From Godwin Tsa, Abuja
An Abuja-based lawyer, Osigwe Momoh, has sued the All Progressives Congress (APC) and its presidential candidate, Bola Tinubu, over a Muslim-Muslim ticket adopted by the party for 2023 general election.
The plaintiff, in a suit before an Abuja division of the Federal High Court, seeking to invalidate the candidacy of both presidential and vice presidential candidates of APC, said the party’s decision to field same faith candidates for the 2023 elections was in breach of the 1999 Constitution, as amended.
In the suit marked FHC/ABJ/CS/1188/ 2022, the lawyer further sought for an order of perpetual injunction to restrain the Independent Electoral Commission (INEC) from accepting, recognising or publishing the names of Tinubu and Kashima Shettima as candidates for the 2023 presidential election.
He listed the APC, Tinubu and INEC, as 1st, 2nd and 3rd defendants, respectively.
The plaintiff equally claimed that APC’s decision to pick Tinubu and his running mate, Shettima, from the same religion, was in gross violation of the principle and the spirit of the Nigerian constitution.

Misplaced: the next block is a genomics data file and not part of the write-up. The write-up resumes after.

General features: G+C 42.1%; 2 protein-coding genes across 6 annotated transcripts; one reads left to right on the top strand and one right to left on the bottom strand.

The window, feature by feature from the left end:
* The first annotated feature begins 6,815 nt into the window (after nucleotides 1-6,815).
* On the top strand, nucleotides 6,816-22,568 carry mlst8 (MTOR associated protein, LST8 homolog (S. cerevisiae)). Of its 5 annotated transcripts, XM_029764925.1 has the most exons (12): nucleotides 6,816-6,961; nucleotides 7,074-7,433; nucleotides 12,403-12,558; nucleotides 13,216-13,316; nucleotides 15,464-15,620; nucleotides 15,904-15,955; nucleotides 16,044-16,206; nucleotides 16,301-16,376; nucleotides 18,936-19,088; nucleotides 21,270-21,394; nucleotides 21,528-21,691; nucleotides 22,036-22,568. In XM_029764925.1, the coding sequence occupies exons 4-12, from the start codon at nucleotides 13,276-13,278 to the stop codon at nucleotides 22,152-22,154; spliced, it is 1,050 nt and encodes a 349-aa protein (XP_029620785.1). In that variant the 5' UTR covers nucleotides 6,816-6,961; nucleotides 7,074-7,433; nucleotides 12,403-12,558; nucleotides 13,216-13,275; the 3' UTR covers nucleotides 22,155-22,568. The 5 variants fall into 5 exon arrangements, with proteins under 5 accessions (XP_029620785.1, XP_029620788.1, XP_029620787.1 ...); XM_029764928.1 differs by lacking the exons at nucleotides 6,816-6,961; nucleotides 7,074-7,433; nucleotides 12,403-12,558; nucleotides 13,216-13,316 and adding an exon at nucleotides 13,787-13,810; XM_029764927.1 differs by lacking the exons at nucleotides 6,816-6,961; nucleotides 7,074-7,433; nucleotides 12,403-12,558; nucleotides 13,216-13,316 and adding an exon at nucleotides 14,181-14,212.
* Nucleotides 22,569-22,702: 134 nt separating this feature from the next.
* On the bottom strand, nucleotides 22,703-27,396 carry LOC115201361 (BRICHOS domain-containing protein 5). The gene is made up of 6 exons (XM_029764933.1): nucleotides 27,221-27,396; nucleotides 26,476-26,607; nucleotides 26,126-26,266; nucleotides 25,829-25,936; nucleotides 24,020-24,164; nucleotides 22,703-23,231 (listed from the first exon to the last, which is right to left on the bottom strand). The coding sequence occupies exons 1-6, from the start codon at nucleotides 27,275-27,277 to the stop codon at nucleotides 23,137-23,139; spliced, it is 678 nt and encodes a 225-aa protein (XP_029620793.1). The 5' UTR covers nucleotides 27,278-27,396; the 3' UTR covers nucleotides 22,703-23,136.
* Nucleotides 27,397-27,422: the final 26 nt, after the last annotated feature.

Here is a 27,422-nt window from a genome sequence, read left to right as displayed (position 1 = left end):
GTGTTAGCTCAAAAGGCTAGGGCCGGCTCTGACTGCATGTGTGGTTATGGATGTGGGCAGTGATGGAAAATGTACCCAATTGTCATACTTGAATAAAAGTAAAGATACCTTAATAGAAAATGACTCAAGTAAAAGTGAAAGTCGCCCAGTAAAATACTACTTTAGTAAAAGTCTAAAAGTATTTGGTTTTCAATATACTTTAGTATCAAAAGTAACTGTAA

It is his contention that political parties must, by virtue of chapter two of the 1999 Constitution (as amended), have their presidential and vice presidential candidates from different sections (tribal and religious groups) of the nation.
The plaintiff is, among other things, seeking a declaration that, “by virtue of Sections 14 (1) and (3), 15 and 224(a) of the 1999 Constitution (as amended), the defendants are bound by the principles of Chapter II of the 1999 Constitution (as amended) and having the presidential and vice presidential candidates of the same religion is unconstitutional and null and void.
“That all political parties must, by virtue of chapter two of the 1999 Constitution (as amended), have their presidential and vice presidential candidates from different sectional (tribal and religious) groups of the nation.”
He is also pressing for “an order nullifying the candidacy of the APC, Tinubu (1st And 2nd), same being unconstitutional and against the spirit and letters of Sections 14 (1) & (3), 15 and 224 (a) of the amended 1999 Constitution of the country.”